Media & Entertainment

Unpacking why Wayfair’s stock popped 23.7% today


In the midst of the day’s news chaos both political and business-oriented, you might have missed Wayfair’s big moment: In regular trading today, shares of the online home goods retailer shot 23% higher. It was an eye-catching gain during a period when the domestic economy is troubled, unemployment is rising and consumer spending is slowing.

Why did Wayfair shares rise so much in a single day? In a word, earnings. But there’s a bit more nuance to understand, so let’s talk about the company’s Q1 earnings report and what it can tell us about consumer spending trends in the COVID-19 era, because they just might impact a startup or two.

Q1 results

We’ll start with the basics: Wayfair reported Q1 revenue of $2.33 billion, up 19.8% from $1.94 billion in the year-ago quarter. The company’s gross profit rose a sharper 23.1% to $579.1 million, boosting Wayfair’s gross margins in the first quarter of this year.

The rest of Wayfair’s income statement is less attractive. The company’s operating costs, including customer service, merchant fees, advertising and a bucket of costs it calls “selling, operations, technology, general and administrative,” came to $841.2 million. That figure is far larger than reported gross profit, meaning that Wayfair’s losses for the period were large.

The company’s operating loss in Q1 2020 rose to $284.5 million (+42.4%), and its net loss totaled a slightly worse $285.9 million. Its operating cash burn also rose sharply — over 215% — to $256.3 million in the period. Wayfair closed Q1 with more than $624 million in cash, meaning that it was still well-capitalized at the end of the period.

Why did shares of Wayfair rise when its losses popped as much as they did? The expectations game, essentially.

Investors expected Wayfair to report adjusted losses of $2.60 per share. Instead, it turned in adjusted losses of $2.30 per share and its revenue topped an anticipated $2.31 billion result. So, despite some obvious potholes in its numbers, Wayfair beat the street and was richly rewarded.

Even more, the reason why it beat Q1 expectations might last a bit longer than just the first three months of the year.

Staying at home

Wayfair beat growth expectations in Q1, to investor delight, but it could crush them in Q2. In a nutshell, that’s why its share price shot higher — Q1 was better than expected, but not by that much, while Q2 might be bonkers.

To understand what’s going on, we need to read the earnings call transcript from the firm. Here’s what Niraj Shah, Wayfair’s CEO had to say on its earnings call (bolding: TechCrunch):

This period coincided with customers beginning to shelter in place at home, which led to new needs for essential products like cookware and kitchen appliances, home office products and children’s furniture and play items, and also brought to light ongoing renovation and decoration projects that customers are now taking on. The competitive landscape also shifted as many physical retail stores closed temporarily, leading customers to move increasingly towards shopping online across all categories, including home. This pickup in demand has continued to gain momentum. And in the U.S., the rollout of stimulus monies in mid-April served as an added accelerant of new and repeat customers coming to Wayfair. As a result, we have seen gross sales momentum build across almost all classes of goods across mobile and desktop platforms and across all regions in the US, Canada, the U.K. and Germany.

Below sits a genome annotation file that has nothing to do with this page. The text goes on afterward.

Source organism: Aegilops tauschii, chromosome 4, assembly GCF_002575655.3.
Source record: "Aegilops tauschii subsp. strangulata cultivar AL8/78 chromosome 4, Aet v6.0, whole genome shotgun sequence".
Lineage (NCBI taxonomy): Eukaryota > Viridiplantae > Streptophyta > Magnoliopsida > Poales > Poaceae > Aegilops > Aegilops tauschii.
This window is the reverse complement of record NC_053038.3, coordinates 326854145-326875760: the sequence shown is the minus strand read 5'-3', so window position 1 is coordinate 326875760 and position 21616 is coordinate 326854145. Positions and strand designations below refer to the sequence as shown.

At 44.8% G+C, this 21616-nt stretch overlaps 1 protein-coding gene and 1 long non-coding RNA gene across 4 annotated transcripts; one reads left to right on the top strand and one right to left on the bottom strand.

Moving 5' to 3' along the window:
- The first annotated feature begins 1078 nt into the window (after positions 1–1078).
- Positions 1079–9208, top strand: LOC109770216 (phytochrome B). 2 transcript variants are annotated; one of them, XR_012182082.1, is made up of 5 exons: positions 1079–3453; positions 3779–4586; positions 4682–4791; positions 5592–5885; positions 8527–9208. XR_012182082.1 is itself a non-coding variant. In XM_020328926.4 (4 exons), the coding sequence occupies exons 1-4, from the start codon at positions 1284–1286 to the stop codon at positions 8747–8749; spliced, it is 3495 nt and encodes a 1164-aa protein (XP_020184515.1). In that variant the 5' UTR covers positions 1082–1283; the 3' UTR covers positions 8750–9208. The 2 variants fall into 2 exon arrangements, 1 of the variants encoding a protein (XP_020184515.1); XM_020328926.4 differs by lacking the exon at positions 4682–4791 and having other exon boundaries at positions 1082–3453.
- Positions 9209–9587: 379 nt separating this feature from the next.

That’s the CEO’s overview. In summary, people are staying home at the moment and buying stuff for their house. Those two trends squarely line up with what Wayfair does, providing good lift to the firm.

Reading from the same transcript, CFO Michael Fleisher had more numbers to share that detail precisely why Q2 could blow Q1 out of the water (bolding: TechCrunch):

Quarter-to-date, our gross revenue growth year-over-year is trending at roughly 90%, translating to over $800 million added year-over-year on a constant currency basis. This momentum is widespread across almost all categories and includes comping over Way Day last year, which we deferred into later this year.

While we do not know how long these trends will persist, and thus will not provide a specific revenue forecast for the whole of Q2.

We’ve included that last riff as a cautionary item. Sure, the firm is seeing huge gains, but they might not last. So, don’t count on them. Investors, of course, are going right over their skis and bidding up the company’s equity aggressively, pricing in some of that upside to its present-day share price.

That’s standard, frankly.

What Wayfair shows is that the COVID-19 economy is a bust for many, but a boom for a select few. And apparently home-oriented e-commerce is hot right now. This may mean that startups working in similar spaces are enjoying rising demand. Expect private investors to place bets accordingly.

A good question for the future will be how much of the shift in spend to the web will persist post-COVID-19. Eventually we’ll have a vaccine, but will people keep buying home goods online?

More TechCrunch

Founder-market fit is one of the most crucial factors in a startup’s success, and operators (someone involved in the day-to-day operations of a startup) turned founders have an almost unfair advantage…

OpenseedVC, which backs operators in Africa and Europe starting their companies, reaches first close of $10M fund

A Singapore High Court has effectively approved Pine Labs’ request to shift its operations to India.

Pine Labs gets Singapore court approval to shift base to India

The AI Safety Institute, a U.K. body that aims to assess and address risks in AI platforms, has said it will open a second location in San Francisco. 

UK opens office in San Francisco to tackle AI risk

Companies are always looking for an edge, and searching for ways to encourage their employees to innovate. One way to do that is by running an internal hackathon around a…

Why companies are turning to internal hackathons

Featured Article

I’m rooting for Melinda French Gates to fix tech’s broken ‘brilliant jerk’ culture

Women in tech still face a shocking level of mistreatment at work. Melinda French Gates is one of the few working to change that.

16 hours ago